Tuesday, November 20, 2012

The Food Stamp Challenge Mirrors Reality

Reflections from a Former Food Stamp Recipient
Shandi Penrod
As I read others' posts for the week, and especially in the discussion following the screening of Food Stamped, I felt an uncomfortable connection to the participants in the SNAP Challenge as they each learned a little bit of what it's like to live on the budget of a SNAP recipient. I lived on food stamps in grade school and high school--perhaps before that too, I don't remember--and I lived on a food stamp budget for the next four years while in college, though technically courtesy of government loans rather than a government EBT card.
Grade School
In grade school I remember wondering how my friends could buy both lunch and an extra carton of milk. In junior high I would sometimes skip lunch and just drink milk so I could save $1.20 for some spending money, hoping perhaps a few weeks out I could see a movie with my friends. "Sample days" at Sam's Club were among my and my sister's favorite days, and my mom made a point to make a game out of eating enough samples to make a meal before we left.
In high school I would start my day with the choice of a glass of milk or a store-brand frosted Pop Tart. Our school didn't have a breakfast program, so that was never an option, but I remember begging my mother not to put me on the lunch program which required students to check in to an office every day to collect a green token and, worse, to pay for lunch with the token in front of hundreds of my peers. Back at home, a typical dinner was a $1.50 frozen meal--the other frozen meals were too expensive, my mom would say--or a bunch of tortilla chips and dip leftover from some relative's birthday party--because, of course, a meal didn't actually have to be balanced or nutritious as long as it was enough food to fill you up. I was tired every day and sick a lot, but I didn't know one of the main reasons for this was from the food I was eating.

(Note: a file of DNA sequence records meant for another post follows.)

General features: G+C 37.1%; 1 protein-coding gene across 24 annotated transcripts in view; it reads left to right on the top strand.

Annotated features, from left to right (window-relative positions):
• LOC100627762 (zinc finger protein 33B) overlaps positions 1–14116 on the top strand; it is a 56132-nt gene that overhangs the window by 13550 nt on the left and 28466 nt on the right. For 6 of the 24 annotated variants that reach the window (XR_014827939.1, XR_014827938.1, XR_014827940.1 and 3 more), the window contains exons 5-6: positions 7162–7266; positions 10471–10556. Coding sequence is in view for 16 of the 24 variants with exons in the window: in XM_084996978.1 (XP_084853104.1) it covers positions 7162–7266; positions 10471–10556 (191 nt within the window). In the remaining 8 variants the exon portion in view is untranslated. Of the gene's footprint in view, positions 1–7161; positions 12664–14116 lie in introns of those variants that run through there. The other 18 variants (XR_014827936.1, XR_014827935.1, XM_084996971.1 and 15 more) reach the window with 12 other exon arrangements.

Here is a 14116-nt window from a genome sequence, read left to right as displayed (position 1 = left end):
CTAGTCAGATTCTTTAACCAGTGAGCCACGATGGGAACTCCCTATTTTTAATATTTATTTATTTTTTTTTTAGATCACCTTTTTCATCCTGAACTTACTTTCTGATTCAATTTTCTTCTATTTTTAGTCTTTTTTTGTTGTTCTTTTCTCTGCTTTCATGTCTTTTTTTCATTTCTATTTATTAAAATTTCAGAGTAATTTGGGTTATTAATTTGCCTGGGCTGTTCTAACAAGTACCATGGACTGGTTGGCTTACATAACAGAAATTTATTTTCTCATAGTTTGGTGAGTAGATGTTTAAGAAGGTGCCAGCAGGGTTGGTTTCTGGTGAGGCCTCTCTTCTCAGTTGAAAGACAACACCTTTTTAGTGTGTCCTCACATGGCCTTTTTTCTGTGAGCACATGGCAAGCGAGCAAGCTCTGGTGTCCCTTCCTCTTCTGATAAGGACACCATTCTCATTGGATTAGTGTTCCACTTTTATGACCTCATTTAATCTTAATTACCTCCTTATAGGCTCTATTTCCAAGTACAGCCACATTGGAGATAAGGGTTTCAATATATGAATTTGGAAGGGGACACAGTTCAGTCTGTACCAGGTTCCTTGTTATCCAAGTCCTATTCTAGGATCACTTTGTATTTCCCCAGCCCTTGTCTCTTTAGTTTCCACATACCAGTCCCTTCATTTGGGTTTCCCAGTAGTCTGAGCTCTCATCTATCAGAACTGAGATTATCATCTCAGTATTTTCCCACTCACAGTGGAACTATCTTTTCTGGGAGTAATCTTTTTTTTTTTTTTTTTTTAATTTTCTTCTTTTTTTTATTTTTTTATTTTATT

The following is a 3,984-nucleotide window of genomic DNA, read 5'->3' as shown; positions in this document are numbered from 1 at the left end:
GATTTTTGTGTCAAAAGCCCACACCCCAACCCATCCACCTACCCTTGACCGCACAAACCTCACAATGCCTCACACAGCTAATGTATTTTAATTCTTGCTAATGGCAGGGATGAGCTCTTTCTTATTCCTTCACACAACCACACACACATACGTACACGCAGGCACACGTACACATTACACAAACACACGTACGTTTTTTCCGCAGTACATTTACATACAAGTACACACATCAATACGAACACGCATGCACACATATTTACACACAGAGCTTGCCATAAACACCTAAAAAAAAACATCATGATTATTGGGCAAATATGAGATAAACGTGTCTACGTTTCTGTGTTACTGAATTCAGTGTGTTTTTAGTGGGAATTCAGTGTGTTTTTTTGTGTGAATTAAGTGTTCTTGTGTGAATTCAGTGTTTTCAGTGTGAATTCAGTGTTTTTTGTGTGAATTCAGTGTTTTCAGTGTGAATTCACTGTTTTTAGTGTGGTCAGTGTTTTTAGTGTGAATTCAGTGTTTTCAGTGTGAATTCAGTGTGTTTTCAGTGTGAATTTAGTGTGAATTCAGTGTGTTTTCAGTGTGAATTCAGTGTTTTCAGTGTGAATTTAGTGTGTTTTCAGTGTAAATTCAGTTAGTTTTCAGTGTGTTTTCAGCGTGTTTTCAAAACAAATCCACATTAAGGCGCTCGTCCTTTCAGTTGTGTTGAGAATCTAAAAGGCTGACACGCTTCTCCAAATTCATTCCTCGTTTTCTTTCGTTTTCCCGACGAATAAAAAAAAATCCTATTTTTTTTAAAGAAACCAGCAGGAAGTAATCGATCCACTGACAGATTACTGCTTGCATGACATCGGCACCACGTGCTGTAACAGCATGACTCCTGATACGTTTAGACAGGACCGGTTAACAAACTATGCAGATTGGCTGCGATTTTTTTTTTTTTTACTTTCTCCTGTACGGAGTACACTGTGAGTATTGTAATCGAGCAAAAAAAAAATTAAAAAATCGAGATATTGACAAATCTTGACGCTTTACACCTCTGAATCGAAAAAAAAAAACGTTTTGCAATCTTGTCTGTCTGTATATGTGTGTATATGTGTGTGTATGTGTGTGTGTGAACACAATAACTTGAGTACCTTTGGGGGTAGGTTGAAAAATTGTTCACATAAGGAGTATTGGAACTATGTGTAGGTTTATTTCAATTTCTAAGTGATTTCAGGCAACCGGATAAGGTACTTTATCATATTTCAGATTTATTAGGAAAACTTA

In college, I was completely on my own without parental help. Though going to school for 16 to 18-hour sememsters didn't leave time for a full-time job, I did work part-time. Half my meals were spent in the fast-food-filled school cafeteria, because that's what my student loans covered. When I met my friends at Denny's I'd order water with lemon, squeeze the lemon and add a bit of sugar; my other "poor" friend and I joked about our "poor man's lemonade." I ate a lot of Ramen noodles and dollar-menu items. I usually skipped fast-food water because they often charged an extra 10-25 cents for the water cup.